Turns out, there really was somebody on the other end of the line.
The "cell phone bandit," who robbed four Northern Virginia banks without missing a conversational beat, was talking to her boyfriend, who was acting as her lookout and getaway driver outside each bank, according to court records and law enforcement officials.
Candice R. Martinez, arrested early yesterday in Centreville, and the boyfriend, Dave C. Williams, told investigators that they planned and carried out each of the Wachovia Bank holdups, according to authorities.
Martinez, 19, a community college student from Santa Fe, N.M., was perhaps the nation's best-known fugitive after police identified her as the woman in the nationally broadcast surveillance video of a Nov. 4 holdup in Ashburn. While looking for Martinez, police targeted Williams, also 19, and picked him up Monday night at an apartment in the Fairfax City area.
Williams, a former Wachovia Bank employee, told investigators that he and Martinez plotted each robbery, starting with an Oct. 12 holdup in Vienna, court records say. Martinez said she walked in, handed over a box with a note demanding $75,000, then stood at the window, chatting on her cell with Williams, who was outside in the getaway car, law enforcement officials said. They made off with $14,700.
Then someone went on a spending spree, according to authorities.
Detectives searching Martinez's Chantilly apartment found a $3,685.21 Circuit City receipt dated Oct. 13 -- the day after the Vienna robbery, according to court records. Police found a Sony personal computer, a digital camera, a computer printer, three Louis Vuitton purses and the box for a T-Mobile cell phone.
Police said they also found two stacks of cash: packets of 30 $50 bills and 20 $100 bills still wrapped in Wachovia bands and dated Oct. 18 and Oct. 19, court records show. Also discovered were a white shirt and black tie, items the cell phone bandit was wearing in her final appearance, Nov. 4 in Ashburn, police said.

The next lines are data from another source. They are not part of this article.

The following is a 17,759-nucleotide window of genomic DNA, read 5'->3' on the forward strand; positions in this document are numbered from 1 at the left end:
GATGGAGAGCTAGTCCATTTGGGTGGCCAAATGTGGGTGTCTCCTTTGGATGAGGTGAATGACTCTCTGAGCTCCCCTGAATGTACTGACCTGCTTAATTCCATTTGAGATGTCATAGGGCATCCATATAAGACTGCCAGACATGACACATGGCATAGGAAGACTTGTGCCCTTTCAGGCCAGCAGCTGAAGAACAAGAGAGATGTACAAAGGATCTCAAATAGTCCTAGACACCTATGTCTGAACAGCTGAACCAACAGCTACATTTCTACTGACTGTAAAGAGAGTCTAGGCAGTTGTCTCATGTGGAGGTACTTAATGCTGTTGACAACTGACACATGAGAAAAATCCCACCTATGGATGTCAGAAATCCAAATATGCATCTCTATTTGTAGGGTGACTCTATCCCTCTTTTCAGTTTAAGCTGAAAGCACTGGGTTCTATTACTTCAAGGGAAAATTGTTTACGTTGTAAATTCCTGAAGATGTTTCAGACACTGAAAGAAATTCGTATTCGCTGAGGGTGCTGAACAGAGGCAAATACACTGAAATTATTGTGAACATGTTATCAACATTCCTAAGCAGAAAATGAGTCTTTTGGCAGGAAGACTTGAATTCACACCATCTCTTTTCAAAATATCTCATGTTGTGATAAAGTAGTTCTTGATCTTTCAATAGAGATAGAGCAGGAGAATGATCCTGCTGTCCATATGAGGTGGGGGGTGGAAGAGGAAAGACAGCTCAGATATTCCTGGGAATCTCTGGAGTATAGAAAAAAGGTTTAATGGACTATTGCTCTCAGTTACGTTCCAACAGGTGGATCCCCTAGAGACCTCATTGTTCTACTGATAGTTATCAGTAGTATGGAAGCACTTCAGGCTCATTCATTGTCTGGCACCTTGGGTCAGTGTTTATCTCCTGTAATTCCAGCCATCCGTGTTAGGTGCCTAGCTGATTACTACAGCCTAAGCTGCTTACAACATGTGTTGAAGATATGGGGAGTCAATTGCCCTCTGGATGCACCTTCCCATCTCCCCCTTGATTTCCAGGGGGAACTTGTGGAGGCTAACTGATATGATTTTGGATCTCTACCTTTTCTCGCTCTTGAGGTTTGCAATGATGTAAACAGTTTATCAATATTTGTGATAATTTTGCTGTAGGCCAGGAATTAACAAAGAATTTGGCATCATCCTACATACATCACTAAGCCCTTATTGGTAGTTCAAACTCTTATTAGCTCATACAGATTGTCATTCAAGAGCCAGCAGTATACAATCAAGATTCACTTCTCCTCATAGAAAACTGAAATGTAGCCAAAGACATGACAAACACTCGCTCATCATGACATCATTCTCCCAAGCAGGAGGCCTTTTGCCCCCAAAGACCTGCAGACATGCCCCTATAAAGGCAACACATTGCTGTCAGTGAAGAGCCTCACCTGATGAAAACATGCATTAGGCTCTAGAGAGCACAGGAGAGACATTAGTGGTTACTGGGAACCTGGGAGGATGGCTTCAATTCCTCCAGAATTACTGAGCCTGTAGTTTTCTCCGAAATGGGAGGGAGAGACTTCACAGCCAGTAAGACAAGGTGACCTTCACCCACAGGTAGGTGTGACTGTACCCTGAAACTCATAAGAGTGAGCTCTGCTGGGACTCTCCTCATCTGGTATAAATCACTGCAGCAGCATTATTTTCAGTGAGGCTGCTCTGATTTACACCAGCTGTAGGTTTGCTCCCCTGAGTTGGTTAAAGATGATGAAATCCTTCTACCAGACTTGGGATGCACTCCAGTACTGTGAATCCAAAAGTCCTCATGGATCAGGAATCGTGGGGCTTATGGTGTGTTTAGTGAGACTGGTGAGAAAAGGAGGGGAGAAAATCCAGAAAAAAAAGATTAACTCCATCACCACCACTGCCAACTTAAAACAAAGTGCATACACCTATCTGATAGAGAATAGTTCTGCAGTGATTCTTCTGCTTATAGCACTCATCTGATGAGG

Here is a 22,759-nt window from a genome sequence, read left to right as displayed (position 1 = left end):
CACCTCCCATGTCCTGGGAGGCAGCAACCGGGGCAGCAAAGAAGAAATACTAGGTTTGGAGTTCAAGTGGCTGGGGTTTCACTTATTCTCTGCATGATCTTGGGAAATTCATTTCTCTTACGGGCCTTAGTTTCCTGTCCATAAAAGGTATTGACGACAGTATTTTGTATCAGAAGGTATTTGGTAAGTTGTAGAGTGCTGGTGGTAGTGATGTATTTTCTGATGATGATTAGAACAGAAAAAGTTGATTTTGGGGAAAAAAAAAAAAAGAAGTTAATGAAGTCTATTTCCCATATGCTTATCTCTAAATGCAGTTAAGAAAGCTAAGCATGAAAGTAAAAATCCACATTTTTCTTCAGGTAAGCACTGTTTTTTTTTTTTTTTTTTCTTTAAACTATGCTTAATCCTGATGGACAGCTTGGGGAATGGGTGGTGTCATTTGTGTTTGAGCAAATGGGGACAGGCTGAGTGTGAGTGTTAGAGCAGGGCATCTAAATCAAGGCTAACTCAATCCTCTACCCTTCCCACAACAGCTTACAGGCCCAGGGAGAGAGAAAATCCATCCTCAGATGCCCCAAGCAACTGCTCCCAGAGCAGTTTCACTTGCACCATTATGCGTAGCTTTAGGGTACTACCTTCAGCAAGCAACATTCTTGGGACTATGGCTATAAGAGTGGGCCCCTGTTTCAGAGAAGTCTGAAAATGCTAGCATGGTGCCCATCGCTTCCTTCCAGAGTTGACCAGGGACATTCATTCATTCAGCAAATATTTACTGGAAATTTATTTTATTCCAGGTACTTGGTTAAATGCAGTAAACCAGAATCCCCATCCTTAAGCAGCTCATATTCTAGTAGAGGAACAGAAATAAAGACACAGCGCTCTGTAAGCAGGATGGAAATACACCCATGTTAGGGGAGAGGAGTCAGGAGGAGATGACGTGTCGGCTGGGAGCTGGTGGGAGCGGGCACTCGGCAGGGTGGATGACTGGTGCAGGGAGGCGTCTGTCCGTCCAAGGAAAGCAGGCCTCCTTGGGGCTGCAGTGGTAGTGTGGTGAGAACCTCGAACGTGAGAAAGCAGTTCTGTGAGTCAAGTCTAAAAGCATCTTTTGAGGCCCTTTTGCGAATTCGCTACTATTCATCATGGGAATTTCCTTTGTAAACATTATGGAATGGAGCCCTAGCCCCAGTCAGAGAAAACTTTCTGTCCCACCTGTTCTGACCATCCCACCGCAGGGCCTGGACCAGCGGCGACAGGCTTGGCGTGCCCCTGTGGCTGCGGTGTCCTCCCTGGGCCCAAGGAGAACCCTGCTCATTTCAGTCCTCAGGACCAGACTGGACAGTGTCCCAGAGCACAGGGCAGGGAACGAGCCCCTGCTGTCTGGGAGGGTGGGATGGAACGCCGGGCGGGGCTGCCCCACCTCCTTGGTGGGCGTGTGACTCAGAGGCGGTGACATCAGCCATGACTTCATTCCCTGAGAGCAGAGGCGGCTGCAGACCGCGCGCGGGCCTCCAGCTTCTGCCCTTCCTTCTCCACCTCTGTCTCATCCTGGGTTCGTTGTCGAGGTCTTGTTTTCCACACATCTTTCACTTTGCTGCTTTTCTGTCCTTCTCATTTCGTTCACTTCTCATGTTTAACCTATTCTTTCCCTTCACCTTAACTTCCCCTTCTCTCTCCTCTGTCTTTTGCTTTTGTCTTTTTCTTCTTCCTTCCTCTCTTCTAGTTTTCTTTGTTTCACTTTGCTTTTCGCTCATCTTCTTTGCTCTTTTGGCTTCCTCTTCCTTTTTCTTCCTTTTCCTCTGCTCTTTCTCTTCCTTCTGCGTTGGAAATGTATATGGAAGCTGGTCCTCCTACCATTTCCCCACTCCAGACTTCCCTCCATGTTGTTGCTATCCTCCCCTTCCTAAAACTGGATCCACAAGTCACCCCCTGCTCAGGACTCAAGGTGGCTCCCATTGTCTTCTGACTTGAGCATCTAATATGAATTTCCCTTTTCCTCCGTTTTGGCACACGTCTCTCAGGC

But it took two days to find Martinez. Police waited patiently outside her apartment in the Shenandoah Crossing complex on Route 50 in Chantilly. Hoping for help, they released her name to the public Monday, having charged her with robberies in Fairfax and Loudoun counties.
Martinez's father, Phillip Martinez, who lives in Santa Fe, seemed incredulous at his daughter's arrest, saying he had sent her to Northern Virginia to get an education. At first, he did not want to comment about his daughter's arrest.
"It hurts too much right now," he said. But then he added, "She just met a bad guy." Gesturing at several small adobe homes around him, Martinez said: "I almost lost these houses to send her to college. She's supposed to be going to college."
Investigators in Loudoun first connected the four robberies after the Ashburn holdup. They noted that the suspect's description in the Ashburn robbery and three earlier robberies -- in Vienna, the Manassas area Oct. 21 and Burke on Oct. 22 -- was the same: a young woman, thin, short and possibly Hispanic, who demanded money while making little contact with tellers. In three holdups, she carried a box with a note attached. In the fourth, she handed over a note and showed the teller a gun in her purse.
She was carrying the cell phone in all of them.